Saudis protest kingdom’s intervention in Bahrain

April 10, 2011 - 0:0

MANAMA (Agencies) — The Saudis on Saturday and Friday protested against kingdom’s blatant military intervention in Bahrain.

In Saudi Arabia, hundreds of people demonstrated on Saturday to denounce the presence of Saudi forces in Bahrain, where they help the Al Khalifa monarchy to crack down on anti-government protesters, Press TV reported.
Videos emerging from Saudi Arabia show protest rallies held in Qatif and Awamya cities in Eastern province for the second consecutive day on Saturday.
Protesters condemn the use of 1,000 Saudi forces to suppress the popular uprising in Bahrain, calling for the immediate withdrawal of Saudi troops from the country. They also demand the promotion of human rights, freedom of expression and constitutional reforms.
According to Reuters, hundreds of Shia Muslims protested in the kingdom’s oil-producing east seeking the withdrawal of Saudi troops from the neighboring country and political rights and freedoms at home, demonstrators said.
The protests were held in the main Shia Muslim center of Qatif, where demonstrators, some of them women, waved Bahraini as well as Saudi flags. Others gathered in the nearby village of Awamiya.
Banners read “respect the rights to demonstrate” and “freedom of expression and opinion.”
Saudi Arabia sent 1,000 troops to Bahrain to help curb pro-democracy protests.
Bahrain police detain, beat rights activist
Authorities in Bahrain on Saturday detained and beat a prominent human rights activist in part of widespread crackdown on the opposition.
The Bahrain Center for Human Rights said Abdulhadi al-Khawaja, who formerly worked for international human rights organizations, was detained on Saturday in a pre-dawn raid, The Associated Press reported.
Al-Khawaja's daughter, Zainab, confirmed the arrest and said her father was taken from her house in a Shia village outside the capital, Manama.
She told the AP that armed and masked men, some wearing black police uniforms and carrying riot gear, stormed her house around 2 a.m. on Saturday. They beat her father unconscious before leading him into custody along with her husband and her brother-in-law, she added.
“They were not just slapping him around, they were beating him badly like they wanted to hurt him,” Zainab al-Khawaja said on the phone. She said one agent was holding her father by the neck and at least four were beating him severely and kicking him as they were dragging him down a flight of stairs.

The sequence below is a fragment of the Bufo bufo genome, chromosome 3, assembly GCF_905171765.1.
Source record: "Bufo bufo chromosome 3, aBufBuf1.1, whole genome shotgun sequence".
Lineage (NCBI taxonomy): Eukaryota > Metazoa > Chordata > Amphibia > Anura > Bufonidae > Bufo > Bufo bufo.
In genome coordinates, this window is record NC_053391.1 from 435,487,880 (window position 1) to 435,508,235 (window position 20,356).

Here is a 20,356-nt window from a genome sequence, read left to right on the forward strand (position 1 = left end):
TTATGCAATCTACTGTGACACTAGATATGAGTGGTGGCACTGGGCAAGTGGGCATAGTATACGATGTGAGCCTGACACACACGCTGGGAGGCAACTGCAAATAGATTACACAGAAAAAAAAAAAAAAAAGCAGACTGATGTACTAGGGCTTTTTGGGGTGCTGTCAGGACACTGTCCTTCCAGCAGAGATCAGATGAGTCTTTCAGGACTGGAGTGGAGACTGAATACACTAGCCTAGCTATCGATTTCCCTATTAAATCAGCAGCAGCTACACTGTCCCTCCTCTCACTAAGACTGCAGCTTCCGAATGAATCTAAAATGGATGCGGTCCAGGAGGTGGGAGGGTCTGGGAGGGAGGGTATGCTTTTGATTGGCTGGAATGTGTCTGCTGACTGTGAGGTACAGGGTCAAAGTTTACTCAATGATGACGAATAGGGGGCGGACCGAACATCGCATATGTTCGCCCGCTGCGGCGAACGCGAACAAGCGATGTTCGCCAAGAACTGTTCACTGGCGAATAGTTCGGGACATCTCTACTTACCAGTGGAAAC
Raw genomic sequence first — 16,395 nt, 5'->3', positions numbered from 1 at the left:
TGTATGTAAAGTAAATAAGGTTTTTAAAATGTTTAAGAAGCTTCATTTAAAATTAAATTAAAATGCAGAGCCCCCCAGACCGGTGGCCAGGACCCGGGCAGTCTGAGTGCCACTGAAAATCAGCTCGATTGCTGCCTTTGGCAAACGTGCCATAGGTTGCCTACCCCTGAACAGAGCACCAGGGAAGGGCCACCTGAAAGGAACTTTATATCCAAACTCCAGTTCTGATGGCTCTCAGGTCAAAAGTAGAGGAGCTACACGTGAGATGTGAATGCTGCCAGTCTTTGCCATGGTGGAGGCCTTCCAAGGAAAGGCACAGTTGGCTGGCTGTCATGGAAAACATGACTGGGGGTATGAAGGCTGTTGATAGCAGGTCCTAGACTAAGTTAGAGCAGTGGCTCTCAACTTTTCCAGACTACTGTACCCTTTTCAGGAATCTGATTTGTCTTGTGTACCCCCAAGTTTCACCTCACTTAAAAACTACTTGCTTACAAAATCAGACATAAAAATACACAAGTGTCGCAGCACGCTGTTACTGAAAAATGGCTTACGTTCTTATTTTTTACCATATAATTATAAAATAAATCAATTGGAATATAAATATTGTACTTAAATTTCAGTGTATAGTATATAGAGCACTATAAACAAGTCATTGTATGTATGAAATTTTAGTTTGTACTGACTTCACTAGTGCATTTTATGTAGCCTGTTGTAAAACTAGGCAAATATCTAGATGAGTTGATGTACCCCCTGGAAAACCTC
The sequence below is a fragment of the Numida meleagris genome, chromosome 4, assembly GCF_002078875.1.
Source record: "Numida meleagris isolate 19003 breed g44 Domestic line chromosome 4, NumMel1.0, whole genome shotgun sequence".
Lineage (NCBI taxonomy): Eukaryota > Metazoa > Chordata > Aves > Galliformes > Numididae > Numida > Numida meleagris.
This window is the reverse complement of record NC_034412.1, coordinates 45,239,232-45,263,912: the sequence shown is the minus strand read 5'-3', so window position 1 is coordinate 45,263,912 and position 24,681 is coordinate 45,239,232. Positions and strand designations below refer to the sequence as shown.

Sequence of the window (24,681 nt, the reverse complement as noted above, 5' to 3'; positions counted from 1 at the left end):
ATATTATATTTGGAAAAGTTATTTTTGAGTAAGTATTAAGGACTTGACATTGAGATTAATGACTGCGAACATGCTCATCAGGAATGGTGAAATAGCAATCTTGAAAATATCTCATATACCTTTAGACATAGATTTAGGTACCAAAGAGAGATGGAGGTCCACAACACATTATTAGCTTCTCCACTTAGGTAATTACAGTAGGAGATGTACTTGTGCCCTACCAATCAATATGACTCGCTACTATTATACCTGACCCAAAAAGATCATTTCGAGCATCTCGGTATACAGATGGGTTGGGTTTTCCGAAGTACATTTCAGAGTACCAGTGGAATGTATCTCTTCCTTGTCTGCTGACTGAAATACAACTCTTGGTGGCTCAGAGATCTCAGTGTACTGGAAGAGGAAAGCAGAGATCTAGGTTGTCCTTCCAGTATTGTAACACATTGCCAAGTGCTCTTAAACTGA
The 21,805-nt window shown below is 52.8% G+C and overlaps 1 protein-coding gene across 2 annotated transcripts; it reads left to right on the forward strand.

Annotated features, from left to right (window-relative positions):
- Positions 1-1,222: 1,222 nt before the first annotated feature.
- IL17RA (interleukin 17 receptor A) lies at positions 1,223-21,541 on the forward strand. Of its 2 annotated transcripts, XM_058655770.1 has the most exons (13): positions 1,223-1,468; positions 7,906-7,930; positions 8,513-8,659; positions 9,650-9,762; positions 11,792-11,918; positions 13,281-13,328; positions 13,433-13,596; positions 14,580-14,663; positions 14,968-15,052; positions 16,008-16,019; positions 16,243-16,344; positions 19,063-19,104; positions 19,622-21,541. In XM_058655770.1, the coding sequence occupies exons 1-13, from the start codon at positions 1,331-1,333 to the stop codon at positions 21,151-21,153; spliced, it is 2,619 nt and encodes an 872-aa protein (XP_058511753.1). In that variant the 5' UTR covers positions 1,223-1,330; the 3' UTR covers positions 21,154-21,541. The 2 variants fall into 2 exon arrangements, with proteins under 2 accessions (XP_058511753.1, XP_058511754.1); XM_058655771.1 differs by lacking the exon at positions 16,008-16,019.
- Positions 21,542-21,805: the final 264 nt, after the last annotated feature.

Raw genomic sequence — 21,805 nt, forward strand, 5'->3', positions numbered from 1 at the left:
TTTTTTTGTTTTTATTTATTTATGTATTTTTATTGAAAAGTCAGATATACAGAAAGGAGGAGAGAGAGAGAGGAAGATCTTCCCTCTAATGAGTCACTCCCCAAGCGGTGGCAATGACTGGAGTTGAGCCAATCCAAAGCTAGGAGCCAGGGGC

“They kept saying to him 'We will kill you' and I begged them to not beat him because he is willing to go with them peacefully,” the activist's daughter said. “I heard my father gasping for air, saying he cannot breathe, but they just kept hitting him until he passed out.”
Al-Khawaja, 50, is a former Middle East and North Africa director of Frontline Defenders rights organization. He also documented human rights abuses in Bahrain for Amnesty International and Human Rights Watch. His daughter said he stopped working for international organizations last year because of harassment by the authorities.
Al-Khawaja's son-in-law, Mohammed al-Maskati, who also is an activist, was in the house during Saturday's raid. He said armed men in black uniforms bound him with plastic handcuffs and forced him to lie on the ground face-down while agents beat him. One man kept a foot on his neck, he said.
“They kept saying, 'What's your name, donkey?' and hit me in the head,” al-Maskati told the AP. “They cuffed me so tightly that they could not untie me and left deep wounds in hands,” he said, adding that he was too afraid to seek medical treatment for his injuries.
“The hospitals are under control of the military,” said al-Maskati, who heads the Bahrain Youth Society for Human Rights organization.
On Thursday, Doctors Without Borders said Bahraini authorities turned hospitals into “places to be feared” during a deadly crackdown on anti-government protesters demanding greater political freedoms and equal rights for Shiites.
The medical charity condemned the arrest of injured opposition supporters being treated at medical facilities and said Bahrain's security forces used hospitals and health centers as “bait to identify and arrest those (protesters) who dare seek treatment.”
The state-run Salmaniya medical complex was at the center of the country's turmoil, treating hundreds of injured demonstrators. The military took control of the facility, and doctors and patients there said soldiers and policemen interrogated and detained them